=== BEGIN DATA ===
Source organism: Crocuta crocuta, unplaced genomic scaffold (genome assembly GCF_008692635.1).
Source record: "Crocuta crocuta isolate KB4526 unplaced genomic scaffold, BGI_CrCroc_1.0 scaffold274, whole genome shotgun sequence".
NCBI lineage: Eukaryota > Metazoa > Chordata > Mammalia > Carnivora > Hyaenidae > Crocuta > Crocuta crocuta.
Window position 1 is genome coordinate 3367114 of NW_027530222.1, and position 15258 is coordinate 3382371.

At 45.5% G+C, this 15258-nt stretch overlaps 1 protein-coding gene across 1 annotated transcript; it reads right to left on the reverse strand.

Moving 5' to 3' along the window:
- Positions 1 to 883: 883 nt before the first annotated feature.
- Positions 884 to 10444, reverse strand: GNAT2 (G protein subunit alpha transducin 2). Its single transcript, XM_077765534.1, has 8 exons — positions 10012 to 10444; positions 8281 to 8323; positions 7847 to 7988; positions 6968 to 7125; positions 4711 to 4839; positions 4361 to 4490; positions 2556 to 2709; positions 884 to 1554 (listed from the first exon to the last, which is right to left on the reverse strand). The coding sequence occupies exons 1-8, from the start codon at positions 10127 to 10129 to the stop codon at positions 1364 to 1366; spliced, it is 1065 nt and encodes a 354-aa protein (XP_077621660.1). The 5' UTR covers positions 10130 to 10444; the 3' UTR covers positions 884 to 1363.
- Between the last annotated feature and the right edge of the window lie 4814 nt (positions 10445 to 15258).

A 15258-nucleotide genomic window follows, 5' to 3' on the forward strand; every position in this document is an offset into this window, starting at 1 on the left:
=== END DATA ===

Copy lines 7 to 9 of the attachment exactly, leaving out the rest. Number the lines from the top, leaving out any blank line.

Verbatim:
- Positions 1 to 883: 883 nt before the first annotated feature.
- Positions 884 to 10444, reverse strand: GNAT2 (G protein subunit alpha transducin 2). Its single transcript, XM_077765534.1, has 8 exons — positions 10012 to 10444; positions 8281 to 8323; positions 7847 to 7988; positions 6968 to 7125; positions 4711 to 4839; positions 4361 to 4490; positions 2556 to 2709; positions 884 to 1554 (listed from the first exon to the last, which is right to left on the reverse strand). The coding sequence occupies exons 1-8, from the start codon at positions 10127 to 10129 to the stop codon at positions 1364 to 1366; spliced, it is 1065 nt and encodes a 354-aa protein (XP_077621660.1). The 5' UTR covers positions 10130 to 10444; the 3' UTR covers positions 884 to 1363.
- Between the last annotated feature and the right edge of the window lie 4814 nt (positions 10445 to 15258).